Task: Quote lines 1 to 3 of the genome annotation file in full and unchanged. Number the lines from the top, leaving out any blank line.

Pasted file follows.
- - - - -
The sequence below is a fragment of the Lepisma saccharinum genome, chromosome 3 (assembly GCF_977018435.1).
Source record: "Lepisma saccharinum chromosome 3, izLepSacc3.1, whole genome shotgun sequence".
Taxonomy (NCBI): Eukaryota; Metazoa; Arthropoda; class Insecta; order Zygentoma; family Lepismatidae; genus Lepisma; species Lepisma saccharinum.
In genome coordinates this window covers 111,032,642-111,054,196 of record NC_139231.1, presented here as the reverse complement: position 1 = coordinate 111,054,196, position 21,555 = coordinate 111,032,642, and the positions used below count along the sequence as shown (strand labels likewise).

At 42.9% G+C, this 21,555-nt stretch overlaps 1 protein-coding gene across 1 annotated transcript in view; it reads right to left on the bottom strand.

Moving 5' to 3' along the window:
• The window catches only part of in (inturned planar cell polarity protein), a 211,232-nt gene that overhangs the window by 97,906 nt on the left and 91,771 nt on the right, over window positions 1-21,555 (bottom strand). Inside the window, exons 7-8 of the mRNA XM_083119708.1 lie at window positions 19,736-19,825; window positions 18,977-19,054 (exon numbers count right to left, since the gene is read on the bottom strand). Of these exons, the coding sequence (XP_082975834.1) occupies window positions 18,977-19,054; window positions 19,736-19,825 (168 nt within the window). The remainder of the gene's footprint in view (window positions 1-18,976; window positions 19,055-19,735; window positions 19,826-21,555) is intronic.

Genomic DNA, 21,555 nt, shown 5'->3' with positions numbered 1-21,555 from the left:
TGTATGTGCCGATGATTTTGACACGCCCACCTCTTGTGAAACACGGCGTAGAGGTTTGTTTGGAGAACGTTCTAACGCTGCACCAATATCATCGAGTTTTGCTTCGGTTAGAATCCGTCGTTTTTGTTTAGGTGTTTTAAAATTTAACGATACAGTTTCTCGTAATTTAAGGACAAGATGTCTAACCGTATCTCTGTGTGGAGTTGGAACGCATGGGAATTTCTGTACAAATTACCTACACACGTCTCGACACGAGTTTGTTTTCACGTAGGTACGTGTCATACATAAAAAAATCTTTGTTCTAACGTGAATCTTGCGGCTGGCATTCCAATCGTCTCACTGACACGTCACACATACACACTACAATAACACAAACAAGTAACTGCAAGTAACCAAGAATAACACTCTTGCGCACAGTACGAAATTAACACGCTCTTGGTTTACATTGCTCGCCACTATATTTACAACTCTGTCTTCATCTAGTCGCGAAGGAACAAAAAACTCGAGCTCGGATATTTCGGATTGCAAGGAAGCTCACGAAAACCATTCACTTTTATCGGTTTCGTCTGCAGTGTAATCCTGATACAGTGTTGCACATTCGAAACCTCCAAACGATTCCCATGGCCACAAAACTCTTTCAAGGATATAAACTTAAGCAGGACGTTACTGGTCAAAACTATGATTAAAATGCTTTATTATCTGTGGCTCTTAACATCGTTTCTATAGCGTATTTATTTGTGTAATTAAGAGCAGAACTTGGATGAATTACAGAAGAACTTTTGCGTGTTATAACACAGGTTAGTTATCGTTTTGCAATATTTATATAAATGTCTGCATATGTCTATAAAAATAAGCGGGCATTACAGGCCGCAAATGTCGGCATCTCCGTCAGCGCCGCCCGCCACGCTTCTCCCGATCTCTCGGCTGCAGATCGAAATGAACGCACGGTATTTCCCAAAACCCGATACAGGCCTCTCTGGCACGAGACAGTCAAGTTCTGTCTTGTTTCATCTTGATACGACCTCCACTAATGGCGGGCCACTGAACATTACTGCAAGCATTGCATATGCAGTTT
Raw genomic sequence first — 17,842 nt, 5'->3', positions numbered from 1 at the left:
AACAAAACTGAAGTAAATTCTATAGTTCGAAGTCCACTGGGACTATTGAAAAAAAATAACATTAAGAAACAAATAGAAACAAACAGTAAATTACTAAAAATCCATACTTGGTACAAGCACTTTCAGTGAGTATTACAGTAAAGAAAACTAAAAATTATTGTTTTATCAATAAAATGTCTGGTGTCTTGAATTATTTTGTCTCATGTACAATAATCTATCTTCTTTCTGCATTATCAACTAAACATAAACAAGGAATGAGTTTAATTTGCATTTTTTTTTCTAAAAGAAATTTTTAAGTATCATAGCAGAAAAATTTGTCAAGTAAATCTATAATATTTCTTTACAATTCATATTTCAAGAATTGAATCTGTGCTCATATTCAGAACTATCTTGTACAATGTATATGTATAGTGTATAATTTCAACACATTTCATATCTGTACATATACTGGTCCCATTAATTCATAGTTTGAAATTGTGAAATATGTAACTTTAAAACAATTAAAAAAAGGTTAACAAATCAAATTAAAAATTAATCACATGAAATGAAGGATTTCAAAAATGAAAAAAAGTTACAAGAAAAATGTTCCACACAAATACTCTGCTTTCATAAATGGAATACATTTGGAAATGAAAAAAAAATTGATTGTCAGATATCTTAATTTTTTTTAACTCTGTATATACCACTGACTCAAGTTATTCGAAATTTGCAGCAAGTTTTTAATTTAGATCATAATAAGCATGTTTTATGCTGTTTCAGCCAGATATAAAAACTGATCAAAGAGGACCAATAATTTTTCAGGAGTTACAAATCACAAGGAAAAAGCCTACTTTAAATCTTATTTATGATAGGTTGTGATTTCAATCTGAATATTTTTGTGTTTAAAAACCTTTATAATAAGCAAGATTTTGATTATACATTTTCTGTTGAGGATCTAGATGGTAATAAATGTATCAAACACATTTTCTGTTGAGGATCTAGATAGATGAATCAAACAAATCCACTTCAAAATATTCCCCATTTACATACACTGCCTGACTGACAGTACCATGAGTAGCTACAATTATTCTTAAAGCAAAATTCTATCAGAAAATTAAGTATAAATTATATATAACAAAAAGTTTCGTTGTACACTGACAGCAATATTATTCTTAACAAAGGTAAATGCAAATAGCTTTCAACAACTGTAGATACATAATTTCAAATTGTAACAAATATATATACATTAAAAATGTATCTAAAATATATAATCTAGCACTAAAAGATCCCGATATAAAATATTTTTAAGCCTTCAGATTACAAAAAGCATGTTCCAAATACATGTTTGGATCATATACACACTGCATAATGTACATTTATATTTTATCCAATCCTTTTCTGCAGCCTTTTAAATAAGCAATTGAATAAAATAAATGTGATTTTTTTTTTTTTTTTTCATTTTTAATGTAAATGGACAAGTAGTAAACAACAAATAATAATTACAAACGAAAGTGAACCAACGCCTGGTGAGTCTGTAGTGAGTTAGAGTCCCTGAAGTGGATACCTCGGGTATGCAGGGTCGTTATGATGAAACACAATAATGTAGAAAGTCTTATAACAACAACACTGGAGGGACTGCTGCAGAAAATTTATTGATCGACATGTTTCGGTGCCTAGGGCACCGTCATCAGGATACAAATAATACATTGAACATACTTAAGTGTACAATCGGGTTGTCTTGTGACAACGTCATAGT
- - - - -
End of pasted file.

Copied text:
The sequence below is a fragment of the Lepisma saccharinum genome, chromosome 3 (assembly GCF_977018435.1).
Source record: "Lepisma saccharinum chromosome 3, izLepSacc3.1, whole genome shotgun sequence".
Taxonomy (NCBI): Eukaryota; Metazoa; Arthropoda; class Insecta; order Zygentoma; family Lepismatidae; genus Lepisma; species Lepisma saccharinum.